Directed by the power of heaven divine:
He finds King Arthur bleeding, still, supine
Yet murmuring faintly. Bedivere sheds tears –
The first he’s shed for many, many years.
His strong limbs lift aloft his royal lord.
They leave the field. Their leaving might afford
Some chance of safety, healing, and of rest.

The king lies swooning, clasped to the knight’s chest
While Caliburn is carried by his side.
A broken chapel nearby is espied.
Arthur is carried to that shelter there.

King Arthur knows the faithful Bedivere
As he is laid upon the altar stone.
He indicates his sword – his will makes known
In broken speech. Sir Bedivere obeys
And leaves the king, who near-expiring lays
Upon the altar. Visions fill his head:
What was, and what will be he sees instead
Of where he is: his old friend Lancelot.
His lovely Genevieve. And others not
Now clothed with mortal bodies once they had.
King Arthur smiles. Memories both glad
And sorrowful both dance before his eyes.
He has not long to live before he dies.
His life decreases. Where is Bedivere?

The knight returns without Excalibur
And pale as though that brave man shook with fright
As though he saw strange creatures of the night
When tasked to throw his master’s blade away
Into the lake nearby. He will not say
Precisely what he saw. His king murmurs
“So – it is done?” Sir Bedivere avers.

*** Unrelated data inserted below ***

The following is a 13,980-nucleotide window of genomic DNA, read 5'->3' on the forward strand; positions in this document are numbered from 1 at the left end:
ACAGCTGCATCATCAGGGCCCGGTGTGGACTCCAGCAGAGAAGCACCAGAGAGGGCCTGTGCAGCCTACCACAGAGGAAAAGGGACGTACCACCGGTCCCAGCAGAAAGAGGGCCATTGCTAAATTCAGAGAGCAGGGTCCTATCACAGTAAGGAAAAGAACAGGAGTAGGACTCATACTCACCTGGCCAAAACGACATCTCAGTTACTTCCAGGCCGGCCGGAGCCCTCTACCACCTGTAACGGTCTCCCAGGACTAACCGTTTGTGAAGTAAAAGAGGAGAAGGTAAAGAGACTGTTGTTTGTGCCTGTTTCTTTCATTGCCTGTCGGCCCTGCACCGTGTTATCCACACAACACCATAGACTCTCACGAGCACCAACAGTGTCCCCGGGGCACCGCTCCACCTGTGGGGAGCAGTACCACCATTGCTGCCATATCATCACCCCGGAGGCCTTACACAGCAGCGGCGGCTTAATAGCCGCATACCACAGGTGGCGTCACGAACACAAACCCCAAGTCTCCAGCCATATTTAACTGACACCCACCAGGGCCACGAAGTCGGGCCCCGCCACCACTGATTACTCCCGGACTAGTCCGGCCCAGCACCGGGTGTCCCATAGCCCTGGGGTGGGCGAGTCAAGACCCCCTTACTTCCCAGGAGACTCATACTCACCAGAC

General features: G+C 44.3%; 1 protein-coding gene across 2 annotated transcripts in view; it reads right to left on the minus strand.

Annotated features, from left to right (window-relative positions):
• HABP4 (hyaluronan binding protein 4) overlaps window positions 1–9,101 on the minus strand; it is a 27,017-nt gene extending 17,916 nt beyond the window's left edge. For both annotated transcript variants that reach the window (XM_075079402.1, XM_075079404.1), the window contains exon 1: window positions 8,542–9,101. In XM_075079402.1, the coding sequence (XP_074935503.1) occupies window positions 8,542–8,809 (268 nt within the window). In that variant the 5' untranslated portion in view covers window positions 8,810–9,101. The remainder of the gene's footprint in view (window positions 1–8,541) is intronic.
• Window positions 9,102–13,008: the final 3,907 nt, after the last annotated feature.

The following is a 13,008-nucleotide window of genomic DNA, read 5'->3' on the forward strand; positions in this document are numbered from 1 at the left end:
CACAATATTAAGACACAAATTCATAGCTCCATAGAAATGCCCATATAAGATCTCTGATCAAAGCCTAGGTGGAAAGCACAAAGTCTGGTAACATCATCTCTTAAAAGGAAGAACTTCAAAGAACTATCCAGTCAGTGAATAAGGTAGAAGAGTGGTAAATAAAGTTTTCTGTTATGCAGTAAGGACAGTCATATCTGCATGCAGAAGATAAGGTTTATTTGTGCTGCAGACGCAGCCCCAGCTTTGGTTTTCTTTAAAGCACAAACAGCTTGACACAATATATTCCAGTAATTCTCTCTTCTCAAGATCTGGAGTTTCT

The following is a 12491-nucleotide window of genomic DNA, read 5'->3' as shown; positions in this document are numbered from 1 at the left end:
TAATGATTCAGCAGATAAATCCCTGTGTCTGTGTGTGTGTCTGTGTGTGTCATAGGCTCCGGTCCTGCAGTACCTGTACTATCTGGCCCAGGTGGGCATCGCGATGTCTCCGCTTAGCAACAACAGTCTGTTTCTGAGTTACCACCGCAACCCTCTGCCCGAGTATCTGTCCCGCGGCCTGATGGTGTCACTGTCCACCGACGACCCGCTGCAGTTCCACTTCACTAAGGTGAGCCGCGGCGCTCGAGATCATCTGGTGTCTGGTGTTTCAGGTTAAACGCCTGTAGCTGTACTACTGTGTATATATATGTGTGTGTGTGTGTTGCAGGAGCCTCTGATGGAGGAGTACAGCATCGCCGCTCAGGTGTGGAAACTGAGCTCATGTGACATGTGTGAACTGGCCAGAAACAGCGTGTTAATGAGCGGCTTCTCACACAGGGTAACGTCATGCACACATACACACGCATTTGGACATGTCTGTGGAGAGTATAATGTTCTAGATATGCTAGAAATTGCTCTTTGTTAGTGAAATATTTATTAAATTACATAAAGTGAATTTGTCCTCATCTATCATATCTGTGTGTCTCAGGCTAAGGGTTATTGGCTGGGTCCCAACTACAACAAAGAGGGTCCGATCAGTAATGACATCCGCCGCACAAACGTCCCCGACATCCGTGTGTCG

Arthur’s then down towards the sea.
Sir Bedivere hears sounds of minstrelsy:
He looks about.
A boat, with samite black
Draped lies waiting. Down a narrow track
The knight walks to the shore. Four ladies grave
Stand on its deck. The ship rocks in the wave
Sir Bedivere deposits Arthur there
Upon the samite draped over a bier
Set mid-deck. The four women give a cry
To let their keening carry to the sky.
Sir Bedivere nursing a heavy heart
Returns to land. That instant they depart:
The ship – with hands invisible – off-cast
And towards deeper waters raises mast
To sail to Western isles unnamed, unknown:
Except unto perhaps the few. Isles lone
Rumor has named as Avalon.
On land
Sir Bedivere awaited on the sand
To watch the ebon ship much smaller grow
As far horizons it sought out to know.
Up to the headland later the knight climbed
To see if its black sails he could find:
Yet from all mortal sight had vanished king
And boat and women all. A soft keening
Of womens’ voices faintly reached his ear.
Here ends all that befell good Bedivere
After the final battle on the day
When King Arthur was carried far away.


Legends of King Arthur – The Siege of Joyous Guard

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They had marched quickly to the slaughter. Now their army spilled over the plain.
They had burned and pillaged and plundered. The hills were covered with slain.
But King Arthur’s heart was disquieted. As he sat by a wounded knight